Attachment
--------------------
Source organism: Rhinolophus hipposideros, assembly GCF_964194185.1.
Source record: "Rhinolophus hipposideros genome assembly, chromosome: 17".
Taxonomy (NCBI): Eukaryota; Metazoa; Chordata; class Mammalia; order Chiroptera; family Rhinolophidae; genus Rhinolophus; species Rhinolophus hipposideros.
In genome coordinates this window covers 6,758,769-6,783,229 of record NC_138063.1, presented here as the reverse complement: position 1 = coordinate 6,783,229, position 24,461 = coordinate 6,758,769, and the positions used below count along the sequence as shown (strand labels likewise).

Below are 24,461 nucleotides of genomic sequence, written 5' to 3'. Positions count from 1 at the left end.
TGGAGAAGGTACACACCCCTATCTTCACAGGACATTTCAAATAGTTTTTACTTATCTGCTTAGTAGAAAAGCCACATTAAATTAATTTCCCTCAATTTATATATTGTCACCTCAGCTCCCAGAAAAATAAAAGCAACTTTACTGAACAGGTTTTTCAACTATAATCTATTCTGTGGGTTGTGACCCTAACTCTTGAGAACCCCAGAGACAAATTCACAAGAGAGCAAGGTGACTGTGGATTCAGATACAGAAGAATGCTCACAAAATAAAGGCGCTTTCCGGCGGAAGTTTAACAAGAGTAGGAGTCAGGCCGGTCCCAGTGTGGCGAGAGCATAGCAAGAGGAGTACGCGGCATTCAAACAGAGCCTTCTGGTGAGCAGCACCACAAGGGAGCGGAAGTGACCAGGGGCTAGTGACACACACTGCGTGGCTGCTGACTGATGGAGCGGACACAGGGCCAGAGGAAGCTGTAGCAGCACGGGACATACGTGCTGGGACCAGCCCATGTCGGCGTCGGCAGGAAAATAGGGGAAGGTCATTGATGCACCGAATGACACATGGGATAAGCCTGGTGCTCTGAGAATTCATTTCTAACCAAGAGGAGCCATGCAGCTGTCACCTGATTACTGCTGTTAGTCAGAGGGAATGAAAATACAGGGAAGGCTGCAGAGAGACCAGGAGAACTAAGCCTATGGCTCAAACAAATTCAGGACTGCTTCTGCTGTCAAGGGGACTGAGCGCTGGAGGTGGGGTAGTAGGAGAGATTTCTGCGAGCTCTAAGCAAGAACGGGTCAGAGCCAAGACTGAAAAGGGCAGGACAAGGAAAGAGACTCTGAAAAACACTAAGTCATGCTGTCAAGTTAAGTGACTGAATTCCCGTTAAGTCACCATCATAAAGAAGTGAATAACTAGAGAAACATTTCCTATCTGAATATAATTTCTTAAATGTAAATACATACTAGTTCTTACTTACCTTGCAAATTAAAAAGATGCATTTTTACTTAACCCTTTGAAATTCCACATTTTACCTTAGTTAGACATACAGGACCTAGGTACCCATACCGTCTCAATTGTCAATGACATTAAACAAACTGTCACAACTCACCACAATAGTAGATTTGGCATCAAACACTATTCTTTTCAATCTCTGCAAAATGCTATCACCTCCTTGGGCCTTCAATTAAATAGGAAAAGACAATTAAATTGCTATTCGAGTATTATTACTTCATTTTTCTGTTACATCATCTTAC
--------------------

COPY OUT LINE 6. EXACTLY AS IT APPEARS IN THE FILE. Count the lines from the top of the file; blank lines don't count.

TGGAGAAGGTACACACCCCTATCTTCACAGGACATTTCAAATAGTTTTTACTTATCTGCTTAGTAGAAAAGCCACATTAAATTAATTTCCCTCAATTTATATATTGTCACCTCAGCTCCCAGAAAAATAAAAGCAACTTTACTGAACAGGTTTTTCAACTATAATCTATTCTGTGGGTTGTGACCCTAACTCTTGAGAACCCCAGAGACAAATTCACAAGAGAGCAAGGTGACTGTGGATTCAGATACAGAAGAATGCTCACAAAATAAAGGCGCTTTCCGGCGGAAGTTTAACAAGAGTAGGAGTCAGGCCGGTCCCAGTGTGGCGAGAGCATAGCAAGAGGAGTACGCGGCATTCAAACAGAGCCTTCTGGTGAGCAGCACCACAAGGGAGCGGAAGTGACCAGGGGCTAGTGACACACACTGCGTGGCTGCTGACTGATGGAGCGGACACAGGGCCAGAGGAAGCTGTAGCAGCACGGGACATACGTGCTGGGACCAGCCCATGTCGGCGTCGGCAGGAAAATAGGGGAAGGTCATTGATGCACCGAATGACACATGGGATAAGCCTGGTGCTCTGAGAATTCATTTCTAACCAAGAGGAGCCATGCAGCTGTCACCTGATTACTGCTGTTAGTCAGAGGGAATGAAAATACAGGGAAGGCTGCAGAGAGACCAGGAGAACTAAGCCTATGGCTCAAACAAATTCAGGACTGCTTCTGCTGTCAAGGGGACTGAGCGCTGGAGGTGGGGTAGTAGGAGAGATTTCTGCGAGCTCTAAGCAAGAACGGGTCAGAGCCAAGACTGAAAAGGGCAGGACAAGGAAAGAGACTCTGAAAAACACTAAGTCATGCTGTCAAGTTAAGTGACTGAATTCCCGTTAAGTCACCATCATAAAGAAGTGAATAACTAGAGAAACATTTCCTATCTGAATATAATTTCTTAAATGTAAATACATACTAGTTCTTACTTACCTTGCAAATTAAAAAGATGCATTTTTACTTAACCCTTTGAAATTCCACATTTTACCTTAGTTAGACATACAGGACCTAGGTACCCATACCGTCTCAATTGTCAATGACATTAAACAAACTGTCACAACTCACCACAATAGTAGATTTGGCATCAAACACTATTCTTTTCAATCTCTGCAAAATGCTATCACCTCCTTGGGCCTTCAATTAAATAGGAAAAGACAATTAAATTGCTATTCGAGTATTATTACTTCATTTTTCTGTTACATCATCTTAC